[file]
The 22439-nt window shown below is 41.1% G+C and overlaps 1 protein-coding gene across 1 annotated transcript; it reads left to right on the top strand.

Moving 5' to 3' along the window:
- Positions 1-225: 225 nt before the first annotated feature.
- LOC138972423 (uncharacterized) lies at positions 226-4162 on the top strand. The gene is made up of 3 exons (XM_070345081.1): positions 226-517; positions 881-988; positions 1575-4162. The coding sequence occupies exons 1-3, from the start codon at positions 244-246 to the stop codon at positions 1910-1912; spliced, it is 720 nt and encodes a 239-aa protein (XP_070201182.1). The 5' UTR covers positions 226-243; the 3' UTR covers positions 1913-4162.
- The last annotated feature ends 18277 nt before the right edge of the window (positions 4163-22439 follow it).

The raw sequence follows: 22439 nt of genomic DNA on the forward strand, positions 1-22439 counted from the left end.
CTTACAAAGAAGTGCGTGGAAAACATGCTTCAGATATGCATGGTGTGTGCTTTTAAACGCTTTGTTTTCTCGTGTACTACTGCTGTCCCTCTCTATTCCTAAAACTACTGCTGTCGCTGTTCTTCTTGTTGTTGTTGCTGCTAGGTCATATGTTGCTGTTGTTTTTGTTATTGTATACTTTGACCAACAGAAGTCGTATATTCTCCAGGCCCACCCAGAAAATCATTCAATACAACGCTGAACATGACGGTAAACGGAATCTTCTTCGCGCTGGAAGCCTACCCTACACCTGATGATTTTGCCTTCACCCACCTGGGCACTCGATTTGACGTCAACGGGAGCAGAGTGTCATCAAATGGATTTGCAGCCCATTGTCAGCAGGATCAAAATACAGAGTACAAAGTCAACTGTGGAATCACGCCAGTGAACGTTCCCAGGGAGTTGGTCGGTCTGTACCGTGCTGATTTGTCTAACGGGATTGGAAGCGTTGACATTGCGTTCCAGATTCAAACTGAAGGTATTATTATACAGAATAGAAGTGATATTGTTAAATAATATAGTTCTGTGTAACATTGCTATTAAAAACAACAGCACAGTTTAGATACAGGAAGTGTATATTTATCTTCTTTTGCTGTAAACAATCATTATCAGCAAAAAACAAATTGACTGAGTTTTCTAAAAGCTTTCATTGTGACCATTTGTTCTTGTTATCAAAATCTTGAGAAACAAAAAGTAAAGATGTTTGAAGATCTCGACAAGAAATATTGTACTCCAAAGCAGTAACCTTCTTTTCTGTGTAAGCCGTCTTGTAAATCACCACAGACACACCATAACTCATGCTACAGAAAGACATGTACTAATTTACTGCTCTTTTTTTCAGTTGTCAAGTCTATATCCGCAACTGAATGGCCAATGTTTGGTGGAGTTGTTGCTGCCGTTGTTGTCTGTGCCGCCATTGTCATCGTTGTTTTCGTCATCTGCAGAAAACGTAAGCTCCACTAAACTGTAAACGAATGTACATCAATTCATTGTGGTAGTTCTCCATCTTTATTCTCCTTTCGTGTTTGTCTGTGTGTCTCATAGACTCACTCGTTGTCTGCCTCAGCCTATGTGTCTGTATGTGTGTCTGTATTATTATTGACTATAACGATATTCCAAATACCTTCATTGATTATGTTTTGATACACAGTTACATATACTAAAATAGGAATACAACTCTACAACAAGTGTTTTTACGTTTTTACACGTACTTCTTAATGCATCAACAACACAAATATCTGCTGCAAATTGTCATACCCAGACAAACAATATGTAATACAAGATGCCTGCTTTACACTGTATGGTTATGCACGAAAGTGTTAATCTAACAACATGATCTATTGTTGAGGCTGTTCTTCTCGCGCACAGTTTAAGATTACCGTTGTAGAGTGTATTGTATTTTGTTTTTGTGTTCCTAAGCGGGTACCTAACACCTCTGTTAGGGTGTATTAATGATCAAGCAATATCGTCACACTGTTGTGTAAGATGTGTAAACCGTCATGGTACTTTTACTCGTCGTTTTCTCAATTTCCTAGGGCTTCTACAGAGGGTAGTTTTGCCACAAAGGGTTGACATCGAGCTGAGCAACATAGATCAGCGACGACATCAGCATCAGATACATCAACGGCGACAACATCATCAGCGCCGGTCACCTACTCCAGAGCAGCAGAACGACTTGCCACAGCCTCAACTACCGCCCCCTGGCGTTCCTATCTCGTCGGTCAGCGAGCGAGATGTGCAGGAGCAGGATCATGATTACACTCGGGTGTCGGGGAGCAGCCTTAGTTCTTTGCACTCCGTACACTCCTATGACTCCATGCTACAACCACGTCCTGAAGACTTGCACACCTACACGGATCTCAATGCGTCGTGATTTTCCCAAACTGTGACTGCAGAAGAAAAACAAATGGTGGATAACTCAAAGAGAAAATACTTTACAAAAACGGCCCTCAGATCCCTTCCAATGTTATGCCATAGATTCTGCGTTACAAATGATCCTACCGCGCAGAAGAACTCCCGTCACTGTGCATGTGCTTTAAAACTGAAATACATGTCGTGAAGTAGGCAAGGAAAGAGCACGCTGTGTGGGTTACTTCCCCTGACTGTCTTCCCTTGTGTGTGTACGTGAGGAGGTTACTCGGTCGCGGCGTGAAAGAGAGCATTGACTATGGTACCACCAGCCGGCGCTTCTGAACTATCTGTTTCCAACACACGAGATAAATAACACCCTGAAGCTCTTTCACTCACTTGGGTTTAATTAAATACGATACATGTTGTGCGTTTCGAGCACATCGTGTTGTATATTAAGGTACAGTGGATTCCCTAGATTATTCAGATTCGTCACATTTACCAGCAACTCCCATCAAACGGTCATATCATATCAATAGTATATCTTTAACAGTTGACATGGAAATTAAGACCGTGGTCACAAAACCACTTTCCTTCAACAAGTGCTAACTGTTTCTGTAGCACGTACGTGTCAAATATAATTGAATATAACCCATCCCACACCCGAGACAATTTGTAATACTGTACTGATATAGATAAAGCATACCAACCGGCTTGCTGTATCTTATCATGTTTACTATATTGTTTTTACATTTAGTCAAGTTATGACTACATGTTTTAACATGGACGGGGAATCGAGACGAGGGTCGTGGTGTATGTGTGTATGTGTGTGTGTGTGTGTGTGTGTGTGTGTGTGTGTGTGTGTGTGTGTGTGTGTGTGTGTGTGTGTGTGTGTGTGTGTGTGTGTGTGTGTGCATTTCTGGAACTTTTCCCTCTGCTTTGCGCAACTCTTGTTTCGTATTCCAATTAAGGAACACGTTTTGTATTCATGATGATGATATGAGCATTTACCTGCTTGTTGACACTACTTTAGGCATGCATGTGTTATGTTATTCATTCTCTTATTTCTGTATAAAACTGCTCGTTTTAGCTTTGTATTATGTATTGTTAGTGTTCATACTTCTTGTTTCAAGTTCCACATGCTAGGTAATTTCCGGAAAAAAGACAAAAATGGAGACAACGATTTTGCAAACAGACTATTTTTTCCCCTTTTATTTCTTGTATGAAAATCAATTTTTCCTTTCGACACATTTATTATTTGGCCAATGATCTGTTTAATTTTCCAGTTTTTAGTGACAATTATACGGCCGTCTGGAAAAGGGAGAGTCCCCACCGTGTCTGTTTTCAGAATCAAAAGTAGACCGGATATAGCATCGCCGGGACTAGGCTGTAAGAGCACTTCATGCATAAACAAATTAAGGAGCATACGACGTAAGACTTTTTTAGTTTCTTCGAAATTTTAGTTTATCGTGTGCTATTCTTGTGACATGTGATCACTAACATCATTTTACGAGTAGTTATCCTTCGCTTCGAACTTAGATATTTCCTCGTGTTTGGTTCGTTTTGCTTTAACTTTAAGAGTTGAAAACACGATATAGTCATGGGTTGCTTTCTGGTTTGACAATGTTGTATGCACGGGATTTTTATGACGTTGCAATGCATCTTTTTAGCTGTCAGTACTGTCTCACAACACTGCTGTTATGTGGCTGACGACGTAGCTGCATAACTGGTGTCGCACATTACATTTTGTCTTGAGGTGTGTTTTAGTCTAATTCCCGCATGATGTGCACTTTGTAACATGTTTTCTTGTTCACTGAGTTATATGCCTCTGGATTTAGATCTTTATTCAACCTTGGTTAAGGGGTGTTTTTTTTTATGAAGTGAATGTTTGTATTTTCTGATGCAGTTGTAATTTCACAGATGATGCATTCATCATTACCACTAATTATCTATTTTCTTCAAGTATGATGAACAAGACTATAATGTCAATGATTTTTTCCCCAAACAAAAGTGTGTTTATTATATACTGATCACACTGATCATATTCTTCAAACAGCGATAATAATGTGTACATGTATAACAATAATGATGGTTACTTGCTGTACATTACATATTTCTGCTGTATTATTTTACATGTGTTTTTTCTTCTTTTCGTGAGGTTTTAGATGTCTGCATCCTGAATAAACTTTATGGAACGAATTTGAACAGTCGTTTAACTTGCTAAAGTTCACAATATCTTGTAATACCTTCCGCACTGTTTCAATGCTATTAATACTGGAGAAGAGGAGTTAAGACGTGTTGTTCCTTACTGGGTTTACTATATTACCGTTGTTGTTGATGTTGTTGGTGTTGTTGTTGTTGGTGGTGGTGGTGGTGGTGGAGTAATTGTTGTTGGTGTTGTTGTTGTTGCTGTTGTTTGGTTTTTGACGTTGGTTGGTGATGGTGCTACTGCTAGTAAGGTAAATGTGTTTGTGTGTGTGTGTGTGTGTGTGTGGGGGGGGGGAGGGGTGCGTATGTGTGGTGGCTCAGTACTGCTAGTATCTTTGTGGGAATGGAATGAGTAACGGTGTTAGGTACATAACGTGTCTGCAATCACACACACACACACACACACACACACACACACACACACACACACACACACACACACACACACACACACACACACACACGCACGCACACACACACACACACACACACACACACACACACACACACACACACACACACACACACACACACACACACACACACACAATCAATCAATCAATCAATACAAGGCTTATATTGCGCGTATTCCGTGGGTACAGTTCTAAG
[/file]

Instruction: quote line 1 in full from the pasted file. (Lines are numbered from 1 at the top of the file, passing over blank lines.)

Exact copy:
The 22439-nt window shown below is 41.1% G+C and overlaps 1 protein-coding gene across 1 annotated transcript; it reads left to right on the top strand.